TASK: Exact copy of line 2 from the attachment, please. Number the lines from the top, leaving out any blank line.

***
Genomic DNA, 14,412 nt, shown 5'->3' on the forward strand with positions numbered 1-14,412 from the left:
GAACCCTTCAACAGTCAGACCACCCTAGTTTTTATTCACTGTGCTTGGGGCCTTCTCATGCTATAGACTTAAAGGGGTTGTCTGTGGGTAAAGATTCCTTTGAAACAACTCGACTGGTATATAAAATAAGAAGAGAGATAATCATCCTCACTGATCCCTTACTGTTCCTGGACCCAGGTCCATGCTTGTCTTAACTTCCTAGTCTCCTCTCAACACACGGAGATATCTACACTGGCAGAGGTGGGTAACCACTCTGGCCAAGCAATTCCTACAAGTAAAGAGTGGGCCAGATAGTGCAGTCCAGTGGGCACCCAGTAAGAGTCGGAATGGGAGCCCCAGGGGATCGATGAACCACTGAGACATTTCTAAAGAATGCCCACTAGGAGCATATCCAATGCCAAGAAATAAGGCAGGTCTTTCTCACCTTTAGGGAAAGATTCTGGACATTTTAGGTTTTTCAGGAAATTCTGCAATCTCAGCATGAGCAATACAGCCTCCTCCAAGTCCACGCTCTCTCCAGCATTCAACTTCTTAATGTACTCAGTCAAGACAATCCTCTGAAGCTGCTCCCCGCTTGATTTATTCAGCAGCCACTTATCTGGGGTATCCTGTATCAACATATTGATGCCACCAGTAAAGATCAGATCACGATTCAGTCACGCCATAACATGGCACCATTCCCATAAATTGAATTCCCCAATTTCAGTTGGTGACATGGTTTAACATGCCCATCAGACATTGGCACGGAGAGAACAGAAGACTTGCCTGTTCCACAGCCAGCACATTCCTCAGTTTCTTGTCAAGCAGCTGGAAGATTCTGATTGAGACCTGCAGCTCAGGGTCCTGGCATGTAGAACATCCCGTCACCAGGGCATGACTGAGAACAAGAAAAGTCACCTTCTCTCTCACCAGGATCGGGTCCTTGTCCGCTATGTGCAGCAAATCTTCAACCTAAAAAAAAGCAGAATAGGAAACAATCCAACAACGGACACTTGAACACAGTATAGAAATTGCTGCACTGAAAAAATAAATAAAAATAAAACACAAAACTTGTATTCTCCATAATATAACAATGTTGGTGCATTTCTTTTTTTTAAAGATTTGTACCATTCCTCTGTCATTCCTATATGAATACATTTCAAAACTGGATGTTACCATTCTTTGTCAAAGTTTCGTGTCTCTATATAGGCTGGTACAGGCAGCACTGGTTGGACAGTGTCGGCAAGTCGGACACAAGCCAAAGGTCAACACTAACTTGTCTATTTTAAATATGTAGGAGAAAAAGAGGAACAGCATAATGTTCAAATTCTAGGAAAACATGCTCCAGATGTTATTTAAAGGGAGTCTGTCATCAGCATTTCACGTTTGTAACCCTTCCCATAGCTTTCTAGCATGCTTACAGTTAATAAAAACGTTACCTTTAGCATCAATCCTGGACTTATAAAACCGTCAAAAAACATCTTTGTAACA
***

GAACCCTTCAACAGTCAGACCACCCTAGTTTTTATTCACTGTGCTTGGGGCCTTCTCATGCTATAGACTTAAAGGGGTTGTCTGTGGGTAAAGATTCCTTTGAAACAACTCGACTGGTATATAAAATAAGAAGAGAGATAATCATCCTCACTGATCCCTTACTGTTCCTGGACCCAGGTCCATGCTTGTCTTAACTTCCTAGTCTCCTCTCAACACACGGAGATATCTACACTGGCAGAGGTGGGTAACCACTCTGGCCAAGCAATTCCTACAAGTAAAGAGTGGGCCAGATAGTGCAGTCCAGTGGGCACCCAGTAAGAGTCGGAATGGGAGCCCCAGGGGATCGATGAACCACTGAGACATTTCTAAAGAATGCCCACTAGGAGCATATCCAATGCCAAGAAATAAGGCAGGTCTTTCTCACCTTTAGGGAAAGATTCTGGACATTTTAGGTTTTTCAGGAAATTCTGCAATCTCAGCATGAGCAATACAGCCTCCTCCAAGTCCACGCTCTCTCCAGCATTCAACTTCTTAATGTACTCAGTCAAGACAATCCTCTGAAGCTGCTCCCCGCTTGATTTATTCAGCAGCCACTTATCTGGGGTATCCTGTATCAACATATTGATGCCACCAGTAAAGATCAGATCACGATTCAGTCACGCCATAACATGGCACCATTCCCATAAATTGAATTCCCCAATTTCAGTTGGTGACATGGTTTAACATGCCCATCAGACATTGGCACGGAGAGAACAGAAGACTTGCCTGTTCCACAGCCAGCACATTCCTCAGTTTCTTGTCAAGCAGCTGGAAGATTCTGATTGAGACCTGCAGCTCAGGGTCCTGGCATGTAGAACATCCCGTCACCAGGGCATGACTGAGAACAAGAAAAGTCACCTTCTCTCTCACCAGGATCGGGTCCTTGTCCGCTATGTGCAGCAAATCTTCAACCTAAAAAAAAGCAGAATAGGAAACAATCCAACAACGGACACTTGAACACAGTATAGAAATTGCTGCACTGAAAAAATAAATAAAAATAAAACACAAAACTTGTATTCTCCATAATATAACAATGTTGGTGCATTTCTTTTTTTTAAAGATTTGTACCATTCCTCTGTCATTCCTATATGAATACATTTCAAAACTGGATGTTACCATTCTTTGTCAAAGTTTCGTGTCTCTATATAGGCTGGTACAGGCAGCACTGGTTGGACAGTGTCGGCAAGTCGGACACAAGCCAAAGGTCAACACTAACTTGTCTATTTTAAATATGTAGGAGAAAAAGAGGAACAGCATAATGTTCAAATTCTAGGAAAACATGCTCCAGATGTTATTTAAAGGGAGTCTGTCATCAGCATTTCACGTTTGTAACCCTTCCCATAGCTTTCTAGCATGCTTACAGTTAATAAAAACGTTACCTTTAGCATCAATCCTGGACTTATAAAACCGTCAAAAAACATCTTTGTAACA